Wind Cone

With solar powered Lighting

Wind Cone

Cost-effective, low-maintenance solution for improving safety at temporary, permanent and emergency airports and heliports.

Flash Technology’s internally illuminated LED windsock uses proven solar technology to provide a flexible and adaptable wind direction indicator. The airport windsock installs quickly and requires minimal ongoing maintenance. Featuring crisp LED illumination, the airport wind cone improves the visibility of wind direction at night and in low-light conditions. Flash aviation windsocks come in both permanent and portable designs.

The lighted windsock is both FAA and ICAO compliant.
Designed to meet L-806(L) or L-807(L) per FAA AC 150/5345-27
Compliant with ICAO Annex 14 volume 1, 6th edition

Easy Installation and Relocation
Flash’s airport windsock requires no specialized work crews. It offers limited air traffic disruption and functions immediately upon installation. An optional Handheld Controller allows for wireless operation including mode changes for enhanced visibility in poor weather conditions up to 2.5 miles (4 km) away.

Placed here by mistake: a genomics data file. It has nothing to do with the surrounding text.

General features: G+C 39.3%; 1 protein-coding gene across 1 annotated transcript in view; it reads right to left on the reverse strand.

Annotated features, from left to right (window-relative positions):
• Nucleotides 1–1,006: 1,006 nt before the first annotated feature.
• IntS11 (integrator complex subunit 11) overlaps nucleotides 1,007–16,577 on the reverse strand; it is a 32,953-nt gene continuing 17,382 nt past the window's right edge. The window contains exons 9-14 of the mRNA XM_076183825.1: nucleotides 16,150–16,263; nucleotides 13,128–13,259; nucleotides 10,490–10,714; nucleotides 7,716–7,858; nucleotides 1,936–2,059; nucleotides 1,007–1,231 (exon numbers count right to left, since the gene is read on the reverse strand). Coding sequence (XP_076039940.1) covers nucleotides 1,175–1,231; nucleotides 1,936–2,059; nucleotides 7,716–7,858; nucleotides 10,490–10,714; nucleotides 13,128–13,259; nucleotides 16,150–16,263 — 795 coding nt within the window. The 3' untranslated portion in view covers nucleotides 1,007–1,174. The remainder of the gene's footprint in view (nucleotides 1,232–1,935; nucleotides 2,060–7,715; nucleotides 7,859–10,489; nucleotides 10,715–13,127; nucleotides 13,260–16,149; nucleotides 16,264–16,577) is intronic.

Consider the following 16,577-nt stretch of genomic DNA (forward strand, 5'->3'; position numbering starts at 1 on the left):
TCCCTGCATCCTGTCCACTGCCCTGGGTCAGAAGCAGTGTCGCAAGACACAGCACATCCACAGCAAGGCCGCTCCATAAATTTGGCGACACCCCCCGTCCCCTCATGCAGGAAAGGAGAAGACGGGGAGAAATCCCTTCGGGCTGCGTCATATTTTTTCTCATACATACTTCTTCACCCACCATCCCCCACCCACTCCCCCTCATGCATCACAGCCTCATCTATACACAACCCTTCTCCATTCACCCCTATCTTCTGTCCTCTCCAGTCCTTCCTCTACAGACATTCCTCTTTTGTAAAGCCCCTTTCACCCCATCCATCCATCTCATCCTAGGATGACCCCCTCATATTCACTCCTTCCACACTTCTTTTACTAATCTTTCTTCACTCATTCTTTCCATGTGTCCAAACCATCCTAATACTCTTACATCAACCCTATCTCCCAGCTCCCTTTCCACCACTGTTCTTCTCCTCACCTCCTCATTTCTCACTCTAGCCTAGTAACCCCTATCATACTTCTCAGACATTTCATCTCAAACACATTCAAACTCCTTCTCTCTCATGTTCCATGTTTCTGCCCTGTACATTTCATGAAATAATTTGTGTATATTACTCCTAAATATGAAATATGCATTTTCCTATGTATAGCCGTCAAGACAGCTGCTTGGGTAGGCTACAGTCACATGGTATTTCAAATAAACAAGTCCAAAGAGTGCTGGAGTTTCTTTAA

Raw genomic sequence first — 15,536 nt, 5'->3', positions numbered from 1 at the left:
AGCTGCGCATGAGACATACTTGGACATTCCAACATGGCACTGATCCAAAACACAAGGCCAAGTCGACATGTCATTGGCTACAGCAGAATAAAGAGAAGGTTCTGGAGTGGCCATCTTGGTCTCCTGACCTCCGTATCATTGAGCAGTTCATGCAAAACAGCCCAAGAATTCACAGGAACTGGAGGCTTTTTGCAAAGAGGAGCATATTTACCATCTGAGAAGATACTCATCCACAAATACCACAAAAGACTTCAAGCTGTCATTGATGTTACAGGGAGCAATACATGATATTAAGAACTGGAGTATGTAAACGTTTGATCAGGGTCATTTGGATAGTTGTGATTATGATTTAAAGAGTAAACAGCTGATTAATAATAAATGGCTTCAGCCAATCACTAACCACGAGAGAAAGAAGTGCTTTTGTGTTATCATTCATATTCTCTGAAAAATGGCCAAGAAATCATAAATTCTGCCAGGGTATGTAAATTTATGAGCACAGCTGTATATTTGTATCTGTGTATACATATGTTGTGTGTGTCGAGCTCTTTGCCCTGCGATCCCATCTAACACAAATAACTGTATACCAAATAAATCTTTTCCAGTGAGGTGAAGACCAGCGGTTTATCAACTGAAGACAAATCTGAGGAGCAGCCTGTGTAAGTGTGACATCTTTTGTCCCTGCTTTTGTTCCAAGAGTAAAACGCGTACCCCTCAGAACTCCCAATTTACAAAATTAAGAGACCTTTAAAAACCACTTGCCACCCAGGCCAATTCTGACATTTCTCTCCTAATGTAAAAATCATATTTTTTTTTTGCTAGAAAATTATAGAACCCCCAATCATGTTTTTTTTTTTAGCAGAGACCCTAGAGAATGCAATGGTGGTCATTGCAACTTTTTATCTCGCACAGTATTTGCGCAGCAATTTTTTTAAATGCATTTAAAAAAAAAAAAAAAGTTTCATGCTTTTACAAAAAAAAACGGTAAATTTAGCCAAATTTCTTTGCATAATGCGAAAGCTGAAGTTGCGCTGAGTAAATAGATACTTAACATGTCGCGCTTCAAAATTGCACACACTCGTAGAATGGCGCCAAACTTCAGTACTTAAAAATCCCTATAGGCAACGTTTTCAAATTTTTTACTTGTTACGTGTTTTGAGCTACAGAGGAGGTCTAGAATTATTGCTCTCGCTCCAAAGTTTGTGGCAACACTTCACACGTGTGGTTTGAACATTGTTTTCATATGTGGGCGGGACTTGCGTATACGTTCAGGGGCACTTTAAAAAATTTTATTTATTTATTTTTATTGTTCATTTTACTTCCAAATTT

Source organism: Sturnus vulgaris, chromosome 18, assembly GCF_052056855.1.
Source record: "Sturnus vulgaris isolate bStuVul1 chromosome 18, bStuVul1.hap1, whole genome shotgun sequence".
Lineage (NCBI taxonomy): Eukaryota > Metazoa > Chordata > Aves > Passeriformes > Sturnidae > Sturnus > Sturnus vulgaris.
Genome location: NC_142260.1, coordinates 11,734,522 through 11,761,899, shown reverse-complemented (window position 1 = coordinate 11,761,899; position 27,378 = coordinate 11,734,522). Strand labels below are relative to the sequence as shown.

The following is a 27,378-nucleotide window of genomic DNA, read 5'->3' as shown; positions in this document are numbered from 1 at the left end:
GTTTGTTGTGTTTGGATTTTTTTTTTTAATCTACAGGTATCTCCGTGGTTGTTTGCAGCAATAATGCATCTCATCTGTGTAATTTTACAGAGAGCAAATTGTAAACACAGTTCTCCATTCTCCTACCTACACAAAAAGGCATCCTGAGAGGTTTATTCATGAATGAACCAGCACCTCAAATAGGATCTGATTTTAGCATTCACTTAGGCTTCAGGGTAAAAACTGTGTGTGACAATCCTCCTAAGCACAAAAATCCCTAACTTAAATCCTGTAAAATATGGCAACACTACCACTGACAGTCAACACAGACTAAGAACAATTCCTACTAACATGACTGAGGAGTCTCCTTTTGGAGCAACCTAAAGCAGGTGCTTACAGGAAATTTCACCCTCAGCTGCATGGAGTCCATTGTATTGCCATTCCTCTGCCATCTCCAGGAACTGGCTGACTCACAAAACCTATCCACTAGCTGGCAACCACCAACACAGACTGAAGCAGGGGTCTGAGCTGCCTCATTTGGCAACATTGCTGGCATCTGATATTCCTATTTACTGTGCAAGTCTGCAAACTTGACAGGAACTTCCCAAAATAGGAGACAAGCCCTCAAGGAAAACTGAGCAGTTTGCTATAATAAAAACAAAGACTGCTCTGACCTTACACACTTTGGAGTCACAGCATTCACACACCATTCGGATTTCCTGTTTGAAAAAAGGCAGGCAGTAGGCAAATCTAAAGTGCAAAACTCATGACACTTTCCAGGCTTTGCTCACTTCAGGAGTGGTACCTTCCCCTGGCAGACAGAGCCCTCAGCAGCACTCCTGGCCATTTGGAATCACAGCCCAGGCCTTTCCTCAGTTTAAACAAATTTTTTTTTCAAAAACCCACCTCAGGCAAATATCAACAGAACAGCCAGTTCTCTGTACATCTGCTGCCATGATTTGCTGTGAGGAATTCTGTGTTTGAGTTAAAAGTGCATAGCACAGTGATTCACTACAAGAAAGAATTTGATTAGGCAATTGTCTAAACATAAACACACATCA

The aviation windsock should be installed according to FAA AC 150/5340-30. The solar power supply (SPS) should be installed on a level concrete pad between a minimum of 12 feet and a maximum 15 feet from the wind cone.

Rugged, Weatherproof Design
Sealed bearings for precision vaning and true wind direction in all types of weather and wind conditions. Additional bearing covers are provided for protection against dirt and moisture. The water-repellent and color-fast nylon sock is resistant to rot and mildew. Standard orange or white/orange striped aviation windsock.

Reliable Performance
The SPS provides power to the wind cone in a simple-to-install package. Nominal 10-day autonomy (operation without solar charging) ensures consistent performance with a minimum 5-year battery service life.

The operation of the wind cone is entirely dependent on the direction and relative velocity of the surface wind. Movement of the wind through the open throat of the cage and into the sock causes the tail to inflate. The tail of the inflated sock indicates true wind direction for velocities as low as three knots through a 360° circle about the vertical shaft.

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